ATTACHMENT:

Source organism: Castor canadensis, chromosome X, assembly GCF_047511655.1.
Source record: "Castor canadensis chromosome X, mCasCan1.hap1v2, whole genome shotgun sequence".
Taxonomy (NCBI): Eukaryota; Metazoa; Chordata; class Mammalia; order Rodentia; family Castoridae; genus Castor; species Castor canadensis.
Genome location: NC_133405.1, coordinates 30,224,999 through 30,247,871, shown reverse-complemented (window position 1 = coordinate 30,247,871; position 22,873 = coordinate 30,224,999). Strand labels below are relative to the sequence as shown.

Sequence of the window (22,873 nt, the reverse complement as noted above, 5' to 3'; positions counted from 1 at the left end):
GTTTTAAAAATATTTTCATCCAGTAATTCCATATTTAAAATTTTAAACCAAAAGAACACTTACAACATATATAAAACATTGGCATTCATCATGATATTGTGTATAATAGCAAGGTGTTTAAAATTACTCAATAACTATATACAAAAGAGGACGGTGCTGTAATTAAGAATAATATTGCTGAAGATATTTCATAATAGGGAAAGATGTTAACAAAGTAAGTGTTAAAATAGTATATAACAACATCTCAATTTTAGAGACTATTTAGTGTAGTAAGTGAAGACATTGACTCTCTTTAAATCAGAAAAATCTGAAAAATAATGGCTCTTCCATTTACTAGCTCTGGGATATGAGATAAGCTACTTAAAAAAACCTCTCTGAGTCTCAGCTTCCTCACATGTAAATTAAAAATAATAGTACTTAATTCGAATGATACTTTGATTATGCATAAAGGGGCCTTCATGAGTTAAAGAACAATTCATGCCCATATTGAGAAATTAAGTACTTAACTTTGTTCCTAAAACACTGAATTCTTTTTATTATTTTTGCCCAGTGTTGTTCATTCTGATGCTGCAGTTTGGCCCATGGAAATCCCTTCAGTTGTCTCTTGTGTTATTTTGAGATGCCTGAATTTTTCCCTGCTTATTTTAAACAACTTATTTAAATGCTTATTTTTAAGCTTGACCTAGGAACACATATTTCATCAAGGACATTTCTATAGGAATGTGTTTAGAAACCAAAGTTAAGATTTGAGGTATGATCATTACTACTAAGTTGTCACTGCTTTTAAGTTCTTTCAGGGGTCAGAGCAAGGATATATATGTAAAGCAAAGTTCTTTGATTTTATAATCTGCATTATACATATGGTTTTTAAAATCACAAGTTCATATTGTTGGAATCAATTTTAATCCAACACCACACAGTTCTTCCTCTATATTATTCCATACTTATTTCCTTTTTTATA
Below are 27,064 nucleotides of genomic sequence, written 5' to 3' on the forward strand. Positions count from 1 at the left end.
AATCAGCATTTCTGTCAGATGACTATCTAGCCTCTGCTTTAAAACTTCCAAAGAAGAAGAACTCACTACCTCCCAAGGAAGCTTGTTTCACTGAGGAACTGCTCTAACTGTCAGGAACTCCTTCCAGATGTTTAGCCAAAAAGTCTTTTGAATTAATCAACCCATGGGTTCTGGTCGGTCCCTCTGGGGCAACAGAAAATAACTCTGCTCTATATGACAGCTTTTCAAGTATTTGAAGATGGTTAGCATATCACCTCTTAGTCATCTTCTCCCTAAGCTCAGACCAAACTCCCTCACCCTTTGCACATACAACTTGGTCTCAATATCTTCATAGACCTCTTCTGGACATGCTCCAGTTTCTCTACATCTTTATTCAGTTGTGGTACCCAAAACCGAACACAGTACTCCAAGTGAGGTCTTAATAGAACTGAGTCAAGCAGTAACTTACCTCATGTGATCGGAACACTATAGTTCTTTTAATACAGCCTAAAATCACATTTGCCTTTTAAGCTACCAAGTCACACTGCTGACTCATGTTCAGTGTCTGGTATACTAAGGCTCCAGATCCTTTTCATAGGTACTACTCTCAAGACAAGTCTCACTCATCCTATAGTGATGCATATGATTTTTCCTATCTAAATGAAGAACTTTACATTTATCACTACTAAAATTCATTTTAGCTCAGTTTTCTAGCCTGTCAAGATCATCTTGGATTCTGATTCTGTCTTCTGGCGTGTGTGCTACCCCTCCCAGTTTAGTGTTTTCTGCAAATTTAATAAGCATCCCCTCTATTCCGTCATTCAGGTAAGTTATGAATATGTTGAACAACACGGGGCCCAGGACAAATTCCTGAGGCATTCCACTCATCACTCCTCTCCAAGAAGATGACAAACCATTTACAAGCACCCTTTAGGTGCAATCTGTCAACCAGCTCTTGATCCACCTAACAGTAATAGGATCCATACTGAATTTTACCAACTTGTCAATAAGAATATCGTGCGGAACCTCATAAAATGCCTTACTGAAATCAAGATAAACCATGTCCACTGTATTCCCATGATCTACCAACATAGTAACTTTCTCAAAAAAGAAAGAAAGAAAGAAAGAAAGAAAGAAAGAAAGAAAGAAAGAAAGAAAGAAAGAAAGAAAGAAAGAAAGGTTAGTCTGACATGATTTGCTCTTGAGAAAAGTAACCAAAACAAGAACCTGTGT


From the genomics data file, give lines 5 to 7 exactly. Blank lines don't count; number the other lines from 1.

Sequence of the window (22,873 nt, the reverse complement as noted above, 5' to 3'; positions counted from 1 at the left end):
GTTTTAAAAATATTTTCATCCAGTAATTCCATATTTAAAATTTTAAACCAAAAGAACACTTACAACATATATAAAACATTGGCATTCATCATGATATTGTGTATAATAGCAAGGTGTTTAAAATTACTCAATAACTATATACAAAAGAGGACGGTGCTGTAATTAAGAATAATATTGCTGAAGATATTTCATAATAGGGAAAGATGTTAACAAAGTAAGTGTTAAAATAGTATATAACAACATCTCAATTTTAGAGACTATTTAGTGTAGTAAGTGAAGACATTGACTCTCTTTAAATCAGAAAAATCTGAAAAATAATGGCTCTTCCATTTACTAGCTCTGGGATATGAGATAAGCTACTTAAAAAAACCTCTCTGAGTCTCAGCTTCCTCACATGTAAATTAAAAATAATAGTACTTAATTCGAATGATACTTTGATTATGCATAAAGGGGCCTTCATGAGTTAAAGAACAATTCATGCCCATATTGAGAAATTAAGTACTTAACTTTGTTCCTAAAACACTGAATTCTTTTTATTATTTTTGCCCAGTGTTGTTCATTCTGATGCTGCAGTTTGGCCCATGGAAATCCCTTCAGTTGTCTCTTGTGTTATTTTGAGATGCCTGAATTTTTCCCTGCTTATTTTAAACAACTTATTTAAATGCTTATTTTTAAGCTTGACCTAGGAACACATATTTCATCAAGGACATTTCTATAGGAATGTGTTTAGAAACCAAAGTTAAGATTTGAGGTATGATCATTACTACTAAGTTGTCACTGCTTTTAAGTTCTTTCAGGGGTCAGAGCAAGGATATATATGTAAAGCAAAGTTCTTTGATTTTATAATCTGCATTATACATATGGTTTTTAAAATCACAAGTTCATATTGTTGGAATCAATTTTAATCCAACACCACACAGTTCTTCCTCTATATTATTCCATACTTATTTCCTTTTTTATA
Below are 27,064 nucleotides of genomic sequence, written 5' to 3' on the forward strand. Positions count from 1 at the left end.